Voriconazole remains the drug of choice for S. clavata infections despite not all strains display optimal in vitro susceptibility results (see Patient No. 2, Table 1). This is in line with the recommendation from a panel of experts (Arendrup et al., 2014). On the other hand, liposomal amphotericin B may be an effective alternative; all three Italian patients responded to liposomal amphotericin B and two of them survived (the third died of another cause) (Del Principe et al., 2016). The use of combination therapy remains controversial. Voriconazole and liposomal amphotericin B have provided mixed successes. Adding flucytosine to those drugs as suggested by Lacroix’s report and supported in vitro data could represent a potentially useful therapeutic modality for both (Tables 2–4) (Lacroix et al., 2007; Picard et al., 2014; Favre et al., 2016; Leoni et al., 2018; Liu et al., 2018). There are limited data about the therapeutic usefulness of posaconazole and isavuconazole (Miceli and Kauffman, 2015; Brunetti et al., 2016). Although the spectrum of activity of these antifungal drugs includes arthroconidial fungi, their MICs suggest that both drugs could be slightly less active on S. clavata than voriconazole, maybe, due to a lack of in vivo fungicidal activity and/or inadequate pharmacokinetics (Walsh et al., 1990; Girmenia et al., 2014; Pfaller et al., 2015; Durán Graeff et al., 2017; Esposto et al., 2018; Desnos-Ollivier et al., 2019). This may follow from variable host liver metabolizer status like in voriconazole (CYP2C19 gene polymorphism) or problematic bioavailability of oral suspension of posaconazole even when the latter problem can be overcome by new formulation of delayed release tablets (Owusu Obeng et al., 2014; Yi et al., 2017; Mason et al., 2019).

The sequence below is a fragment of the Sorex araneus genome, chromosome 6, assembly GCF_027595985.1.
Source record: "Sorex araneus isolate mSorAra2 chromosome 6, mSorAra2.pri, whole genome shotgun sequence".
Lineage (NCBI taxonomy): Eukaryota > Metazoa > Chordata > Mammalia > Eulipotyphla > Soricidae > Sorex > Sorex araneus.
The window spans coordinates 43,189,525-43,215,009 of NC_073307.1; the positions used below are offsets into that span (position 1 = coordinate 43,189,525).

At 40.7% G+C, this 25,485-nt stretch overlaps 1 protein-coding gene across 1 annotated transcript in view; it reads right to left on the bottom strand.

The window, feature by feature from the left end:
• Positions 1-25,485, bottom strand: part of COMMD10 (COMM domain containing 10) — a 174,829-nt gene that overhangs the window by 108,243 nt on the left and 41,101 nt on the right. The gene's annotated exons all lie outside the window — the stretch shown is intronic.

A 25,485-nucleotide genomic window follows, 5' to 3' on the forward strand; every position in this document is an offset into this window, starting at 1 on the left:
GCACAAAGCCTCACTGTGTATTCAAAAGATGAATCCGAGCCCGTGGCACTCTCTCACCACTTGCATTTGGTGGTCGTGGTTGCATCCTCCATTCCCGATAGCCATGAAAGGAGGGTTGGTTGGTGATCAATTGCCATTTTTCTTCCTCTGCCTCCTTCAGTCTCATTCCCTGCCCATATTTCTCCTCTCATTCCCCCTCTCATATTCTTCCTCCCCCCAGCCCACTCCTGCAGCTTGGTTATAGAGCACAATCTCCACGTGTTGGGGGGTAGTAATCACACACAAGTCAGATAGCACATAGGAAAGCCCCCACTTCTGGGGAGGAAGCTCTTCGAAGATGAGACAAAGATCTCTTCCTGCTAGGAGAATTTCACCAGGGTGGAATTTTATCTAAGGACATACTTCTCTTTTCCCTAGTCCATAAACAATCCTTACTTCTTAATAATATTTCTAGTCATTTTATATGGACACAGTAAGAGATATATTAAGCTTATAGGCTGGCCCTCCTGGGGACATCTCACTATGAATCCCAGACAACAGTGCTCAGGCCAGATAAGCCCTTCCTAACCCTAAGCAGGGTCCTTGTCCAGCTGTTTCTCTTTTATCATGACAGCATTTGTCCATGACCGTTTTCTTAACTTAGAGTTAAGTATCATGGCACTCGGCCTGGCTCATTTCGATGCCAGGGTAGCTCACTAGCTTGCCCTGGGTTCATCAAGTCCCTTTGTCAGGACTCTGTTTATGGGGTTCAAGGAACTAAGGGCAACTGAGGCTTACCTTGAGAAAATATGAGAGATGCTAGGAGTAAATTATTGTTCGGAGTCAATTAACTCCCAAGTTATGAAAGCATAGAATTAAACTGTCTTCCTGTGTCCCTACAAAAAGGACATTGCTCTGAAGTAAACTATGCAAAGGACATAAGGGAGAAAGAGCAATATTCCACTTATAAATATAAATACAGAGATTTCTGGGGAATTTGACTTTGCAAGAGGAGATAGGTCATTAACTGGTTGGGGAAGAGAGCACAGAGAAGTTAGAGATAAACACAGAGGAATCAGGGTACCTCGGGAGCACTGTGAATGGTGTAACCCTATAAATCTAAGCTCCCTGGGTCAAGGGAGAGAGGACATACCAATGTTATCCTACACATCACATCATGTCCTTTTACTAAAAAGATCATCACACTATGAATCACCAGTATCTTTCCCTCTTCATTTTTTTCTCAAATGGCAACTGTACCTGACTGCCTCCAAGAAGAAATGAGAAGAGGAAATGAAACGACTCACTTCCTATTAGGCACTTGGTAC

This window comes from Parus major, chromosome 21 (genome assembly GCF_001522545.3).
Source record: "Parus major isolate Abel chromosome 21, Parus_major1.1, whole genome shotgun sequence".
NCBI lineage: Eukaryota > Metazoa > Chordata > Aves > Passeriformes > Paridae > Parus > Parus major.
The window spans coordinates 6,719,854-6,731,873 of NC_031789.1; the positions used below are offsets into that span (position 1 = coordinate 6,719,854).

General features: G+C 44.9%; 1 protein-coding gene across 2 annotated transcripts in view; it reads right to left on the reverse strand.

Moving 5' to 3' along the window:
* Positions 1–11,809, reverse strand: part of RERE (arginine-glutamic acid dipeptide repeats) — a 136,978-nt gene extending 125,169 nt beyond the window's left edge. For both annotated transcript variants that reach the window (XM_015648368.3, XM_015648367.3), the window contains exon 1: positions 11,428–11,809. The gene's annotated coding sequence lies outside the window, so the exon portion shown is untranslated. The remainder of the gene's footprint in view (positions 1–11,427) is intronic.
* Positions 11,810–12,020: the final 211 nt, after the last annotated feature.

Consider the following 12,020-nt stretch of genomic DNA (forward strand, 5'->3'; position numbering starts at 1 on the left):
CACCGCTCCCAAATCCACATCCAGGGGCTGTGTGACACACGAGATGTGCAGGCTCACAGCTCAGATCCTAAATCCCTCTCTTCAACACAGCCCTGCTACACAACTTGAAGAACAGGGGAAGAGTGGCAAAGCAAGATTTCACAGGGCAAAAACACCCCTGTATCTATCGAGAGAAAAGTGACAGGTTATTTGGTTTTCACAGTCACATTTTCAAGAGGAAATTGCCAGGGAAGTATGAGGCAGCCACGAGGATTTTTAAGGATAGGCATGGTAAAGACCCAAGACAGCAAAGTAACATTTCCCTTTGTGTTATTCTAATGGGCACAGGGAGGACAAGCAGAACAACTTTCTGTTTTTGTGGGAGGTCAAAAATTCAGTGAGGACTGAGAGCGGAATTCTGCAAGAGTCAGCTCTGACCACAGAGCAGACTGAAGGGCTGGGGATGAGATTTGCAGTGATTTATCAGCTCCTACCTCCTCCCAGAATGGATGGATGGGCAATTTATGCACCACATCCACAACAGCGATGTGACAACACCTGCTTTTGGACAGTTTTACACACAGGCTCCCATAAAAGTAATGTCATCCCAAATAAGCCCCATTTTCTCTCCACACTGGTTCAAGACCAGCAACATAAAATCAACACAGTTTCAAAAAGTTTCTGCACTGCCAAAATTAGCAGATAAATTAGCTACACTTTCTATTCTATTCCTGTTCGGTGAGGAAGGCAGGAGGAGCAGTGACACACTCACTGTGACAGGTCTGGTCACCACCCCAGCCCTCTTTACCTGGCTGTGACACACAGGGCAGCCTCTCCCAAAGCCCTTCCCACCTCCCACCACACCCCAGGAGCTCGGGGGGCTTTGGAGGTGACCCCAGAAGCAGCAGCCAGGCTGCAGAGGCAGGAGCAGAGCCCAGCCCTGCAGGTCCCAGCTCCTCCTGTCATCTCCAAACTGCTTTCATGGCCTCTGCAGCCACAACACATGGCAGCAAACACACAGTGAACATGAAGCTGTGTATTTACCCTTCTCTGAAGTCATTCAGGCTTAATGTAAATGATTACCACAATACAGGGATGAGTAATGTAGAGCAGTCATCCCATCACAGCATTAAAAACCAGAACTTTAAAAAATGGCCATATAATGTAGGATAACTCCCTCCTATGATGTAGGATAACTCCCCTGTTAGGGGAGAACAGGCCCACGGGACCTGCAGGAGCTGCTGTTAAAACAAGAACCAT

The two main pillars in successful management of infections caused by S. clavata are the early administration of antifungal drugs and the control of underlying conditions. While antifungal can safe life for a limited period of time, long-term survival is dependent on the recovery of the underlying hematological disease or neutropenia (Camus et al., 2014; Picard et al., 2014; Del Principe et al., 2016). The only of our six patient who survived achieved a complete hematopoietic regeneration and presented fewer risk factors (shorter period of deep neutropenia, no urinary catheter, no nasogastric tube, and no parenteral nutrition) with less severe symptomatology (lack of septic shock with MODS) (Table 1).